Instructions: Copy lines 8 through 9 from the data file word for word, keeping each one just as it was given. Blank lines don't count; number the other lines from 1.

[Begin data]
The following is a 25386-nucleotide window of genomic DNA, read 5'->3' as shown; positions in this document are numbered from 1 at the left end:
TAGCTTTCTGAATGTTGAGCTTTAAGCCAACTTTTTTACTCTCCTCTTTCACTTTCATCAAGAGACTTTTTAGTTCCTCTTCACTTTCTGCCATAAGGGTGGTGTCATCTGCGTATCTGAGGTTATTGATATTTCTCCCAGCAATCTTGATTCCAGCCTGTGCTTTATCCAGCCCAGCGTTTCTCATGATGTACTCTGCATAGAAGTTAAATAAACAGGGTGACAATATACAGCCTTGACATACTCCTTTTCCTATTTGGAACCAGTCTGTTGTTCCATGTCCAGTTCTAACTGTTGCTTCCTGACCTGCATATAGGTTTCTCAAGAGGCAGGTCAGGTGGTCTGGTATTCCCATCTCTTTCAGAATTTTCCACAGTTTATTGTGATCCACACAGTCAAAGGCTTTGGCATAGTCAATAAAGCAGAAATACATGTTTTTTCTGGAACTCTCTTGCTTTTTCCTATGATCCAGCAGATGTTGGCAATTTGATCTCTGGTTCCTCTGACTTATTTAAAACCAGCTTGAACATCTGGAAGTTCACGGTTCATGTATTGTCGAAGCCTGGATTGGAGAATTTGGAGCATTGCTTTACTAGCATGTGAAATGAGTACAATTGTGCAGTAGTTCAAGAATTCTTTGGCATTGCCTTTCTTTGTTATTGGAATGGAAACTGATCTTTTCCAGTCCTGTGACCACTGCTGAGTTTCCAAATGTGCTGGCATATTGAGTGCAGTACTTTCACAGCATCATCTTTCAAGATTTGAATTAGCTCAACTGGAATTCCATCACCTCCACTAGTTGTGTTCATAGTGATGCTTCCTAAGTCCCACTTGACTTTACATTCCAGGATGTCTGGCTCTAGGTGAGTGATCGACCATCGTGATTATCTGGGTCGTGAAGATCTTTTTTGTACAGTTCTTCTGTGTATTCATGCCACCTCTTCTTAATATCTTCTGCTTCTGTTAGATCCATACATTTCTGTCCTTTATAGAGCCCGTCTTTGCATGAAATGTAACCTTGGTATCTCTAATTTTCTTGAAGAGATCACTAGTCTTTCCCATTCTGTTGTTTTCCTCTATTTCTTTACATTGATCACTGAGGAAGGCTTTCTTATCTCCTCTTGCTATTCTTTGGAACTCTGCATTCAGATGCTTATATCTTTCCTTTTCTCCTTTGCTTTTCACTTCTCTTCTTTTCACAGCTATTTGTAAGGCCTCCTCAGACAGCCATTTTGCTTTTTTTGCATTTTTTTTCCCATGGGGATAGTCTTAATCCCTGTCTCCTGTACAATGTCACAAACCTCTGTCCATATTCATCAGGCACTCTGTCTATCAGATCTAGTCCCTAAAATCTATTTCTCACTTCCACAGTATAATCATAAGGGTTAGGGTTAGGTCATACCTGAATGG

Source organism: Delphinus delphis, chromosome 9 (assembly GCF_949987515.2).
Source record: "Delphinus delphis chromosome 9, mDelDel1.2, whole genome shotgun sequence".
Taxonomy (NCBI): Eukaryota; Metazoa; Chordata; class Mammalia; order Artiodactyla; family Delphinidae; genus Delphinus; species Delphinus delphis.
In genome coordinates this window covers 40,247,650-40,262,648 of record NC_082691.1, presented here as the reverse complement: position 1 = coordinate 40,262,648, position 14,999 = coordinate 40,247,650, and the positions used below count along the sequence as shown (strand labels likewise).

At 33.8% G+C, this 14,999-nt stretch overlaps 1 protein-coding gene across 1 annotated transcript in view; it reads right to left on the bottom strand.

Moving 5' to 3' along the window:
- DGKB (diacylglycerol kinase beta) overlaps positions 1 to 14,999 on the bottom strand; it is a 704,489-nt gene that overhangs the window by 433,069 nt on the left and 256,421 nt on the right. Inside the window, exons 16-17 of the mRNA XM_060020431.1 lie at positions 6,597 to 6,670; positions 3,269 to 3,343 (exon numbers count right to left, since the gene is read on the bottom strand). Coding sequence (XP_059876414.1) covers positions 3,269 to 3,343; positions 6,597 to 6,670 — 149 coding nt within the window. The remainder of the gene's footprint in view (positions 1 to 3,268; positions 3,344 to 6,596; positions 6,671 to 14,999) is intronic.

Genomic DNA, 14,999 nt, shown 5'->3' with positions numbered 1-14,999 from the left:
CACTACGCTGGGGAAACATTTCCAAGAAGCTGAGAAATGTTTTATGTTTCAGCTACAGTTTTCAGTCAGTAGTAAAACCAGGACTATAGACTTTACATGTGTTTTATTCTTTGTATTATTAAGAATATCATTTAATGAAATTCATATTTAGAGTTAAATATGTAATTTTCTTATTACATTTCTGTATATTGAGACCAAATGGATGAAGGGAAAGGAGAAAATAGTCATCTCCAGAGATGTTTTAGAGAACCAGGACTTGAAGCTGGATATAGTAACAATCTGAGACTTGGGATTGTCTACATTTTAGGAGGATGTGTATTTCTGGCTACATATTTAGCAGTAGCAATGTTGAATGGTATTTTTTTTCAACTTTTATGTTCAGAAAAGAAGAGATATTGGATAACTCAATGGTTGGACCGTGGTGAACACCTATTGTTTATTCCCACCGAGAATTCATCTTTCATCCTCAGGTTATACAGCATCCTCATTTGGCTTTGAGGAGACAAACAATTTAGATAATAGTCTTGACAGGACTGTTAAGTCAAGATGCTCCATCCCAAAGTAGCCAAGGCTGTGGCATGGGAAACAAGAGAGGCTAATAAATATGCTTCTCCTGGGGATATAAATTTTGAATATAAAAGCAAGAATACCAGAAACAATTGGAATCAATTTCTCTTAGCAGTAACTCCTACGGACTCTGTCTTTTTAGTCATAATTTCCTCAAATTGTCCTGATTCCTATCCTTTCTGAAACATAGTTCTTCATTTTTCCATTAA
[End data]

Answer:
Moving 5' to 3' along the window:
- DGKB (diacylglycerol kinase beta) overlaps positions 1 to 14,999 on the bottom strand; it is a 704,489-nt gene that overhangs the window by 433,069 nt on the left and 256,421 nt on the right. Inside the window, exons 16-17 of the mRNA XM_060020431.1 lie at positions 6,597 to 6,670; positions 3,269 to 3,343 (exon numbers count right to left, since the gene is read on the bottom strand). Coding sequence (XP_059876414.1) covers positions 3,269 to 3,343; positions 6,597 to 6,670 — 149 coding nt within the window. The remainder of the gene's footprint in view (positions 1 to 3,268; positions 3,344 to 6,596; positions 6,671 to 14,999) is intronic.